FEATURE | Il Biscione: How Inter are returning to the top under new management

This article is taken from Get Football’s new European Football publication, The Modern Footballer. In his dedicated Inter Milan club column, Rich Hall takes a look and an Inter side that has been reborn. An arduous decade has culminated in a new and exciting side, a revamped project and a promising future. Print and digital copies available here: http://bit.ly/TMFIssue1


INTER’S old President Massimo Moratti, either got it wrong or could not afford to address the facts. Inter’s treble winning team of 2010 was the end of an era, not the beginning. A decade on from those incredible scenes in Madrid, it is only now that the Nerazzurri finally believe they can break Juventus’ stranglehold on Serie A. Even more than this, they have faith, that, with one or two more transfer windows, they could even push deep into Europe’s elite competition. What has changed? Arguably, everything.

Ownership of a club can only affect so much. When Moratti eventually parted with his family club in 2013 – his father was president between 1955 and 1968 – the Indonesian businessman Erick Thohir, tried to build a club of the future but failed. His choice in sporting directors and coaches as well as his transfer policy all failed and produced some of the worst Inter teams in recent years.

Eventually, Suning Holdings Group and Chairman Steven Zhang, took control of the club. The marketing, PR and structure improved, they had to battle financial fair play yet they knew, if they succeeded, the economic power behind the group was immense. Perhaps the shrewdest move came when Zhang hired Beppe Marotta as CEO for sport. The ex-Juventus executive knew how to win – he had the blueprint.

Moratta only wanted one man. Whilst Luciano Spalletti had done an incredible job by getting Inter into the Champions’ League, he had run out of ideas and oversaw a disunited and fractious squad. Enter stage left, Antonio Conte. The serial Serie A winner and champion of the Premier League, a disciplinarian with a clear idea of how to play and how to act.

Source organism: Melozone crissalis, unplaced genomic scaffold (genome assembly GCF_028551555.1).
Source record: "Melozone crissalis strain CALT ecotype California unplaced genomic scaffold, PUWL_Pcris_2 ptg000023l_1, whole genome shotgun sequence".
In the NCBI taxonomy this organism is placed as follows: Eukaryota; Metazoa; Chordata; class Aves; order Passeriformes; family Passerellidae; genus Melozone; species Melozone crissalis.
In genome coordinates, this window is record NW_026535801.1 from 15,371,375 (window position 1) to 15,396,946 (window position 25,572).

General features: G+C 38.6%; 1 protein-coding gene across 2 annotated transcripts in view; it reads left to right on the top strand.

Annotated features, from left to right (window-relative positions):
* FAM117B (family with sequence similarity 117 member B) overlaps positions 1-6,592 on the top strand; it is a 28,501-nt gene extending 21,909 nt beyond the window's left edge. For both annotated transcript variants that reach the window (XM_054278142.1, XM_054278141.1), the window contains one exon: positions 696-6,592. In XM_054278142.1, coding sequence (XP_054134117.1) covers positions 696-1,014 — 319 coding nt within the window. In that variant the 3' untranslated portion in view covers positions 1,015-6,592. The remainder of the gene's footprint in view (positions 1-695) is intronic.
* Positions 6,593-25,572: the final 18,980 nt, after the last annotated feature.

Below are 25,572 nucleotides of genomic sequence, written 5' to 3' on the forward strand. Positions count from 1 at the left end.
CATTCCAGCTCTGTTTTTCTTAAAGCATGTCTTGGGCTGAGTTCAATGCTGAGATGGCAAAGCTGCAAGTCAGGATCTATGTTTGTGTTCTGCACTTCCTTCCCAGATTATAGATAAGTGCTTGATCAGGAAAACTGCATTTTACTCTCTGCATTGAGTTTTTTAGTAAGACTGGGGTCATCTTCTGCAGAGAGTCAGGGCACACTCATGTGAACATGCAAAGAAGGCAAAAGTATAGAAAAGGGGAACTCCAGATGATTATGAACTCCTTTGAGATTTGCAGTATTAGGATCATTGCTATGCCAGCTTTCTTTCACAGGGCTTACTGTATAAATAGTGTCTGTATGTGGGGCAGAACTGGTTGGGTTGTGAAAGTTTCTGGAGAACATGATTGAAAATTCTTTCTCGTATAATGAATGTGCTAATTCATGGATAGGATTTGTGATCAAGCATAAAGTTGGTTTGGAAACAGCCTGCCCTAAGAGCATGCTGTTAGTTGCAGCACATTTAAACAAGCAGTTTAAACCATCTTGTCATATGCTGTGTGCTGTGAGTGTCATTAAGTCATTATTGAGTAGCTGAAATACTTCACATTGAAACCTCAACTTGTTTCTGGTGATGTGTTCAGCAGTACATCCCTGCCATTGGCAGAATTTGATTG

The change was immediate. All teams, from the primavera to the first team to the kids, would all play a version of his iconic 3-5-2. Conte too immediately identified the ‘bad apples’ and axed the likes of Ivan Perišić and Mauro Icardi. Both were exiled on loan, despite being two of the club’s best players, but he didn’t care and Marotta was right behind him. Now Conte was able to recruit players with tactical knowledge, intensity and work rate. The results have spoken for themselves.

There was one more thing that Conte and his team wanted to change. The culture of the club. Inter have been walking out to the song ‘Pazza Inter Amala’ for years. Conte wanted to take the crazy out of the Nerazzurri. After all, the Milanese’s best periods in their history have come when they have been organised and efficient. The reigns of Helenio Herrera, Giovanni Trapattoni, and José Mourinho are testament to this. No longer would Moratti be splashing money on exciting front men whilst neglecting the back. That was the old Inter, the new one will be modern, exciting and they would fight. The proof of this was in rocketing attendances. A corner had been turned.

Recruitment as mentioned, has also been improved. Romelu Lukaku perhaps being the symbol of this. Reborn under Conte, his relationship with Lautaro Martínez is an extra benefit that has brought goals. Loan deals and big money have brought in quality. Alexis Sánchez, Nicolò Barella, Christian Eriksen, Stefano Sensi and Diego Godín are just some of the arrivals that have impressed. Conte has been vocal about a deep squad and even Ashley Young and Victor Moses have been brought in as back up in January and have looked impressive early on. Now they are close on the heels of Juventus and are putting up a serious fight for the Scudetto.

The Marotta blueprint has put the Nerazzurri into overdrive. An interesting element for this new Inter is that Suning were ranked second among China’s top 500 private enterprises in 2018. This meant that they had an annual revenue of ¥557.875bn (approximately €77bn). As a result the Milanese will be able to compete with anyone in Serie A, and most foreign clubs, in the transfer market.

The future is bright. The transformation has been long awaited and you can sense the excitement in the city. Football is fashionable again, Inter are on the verge of becoming a European elite club once more and a decade of discontent may soon be forgotten.

Rich Hall

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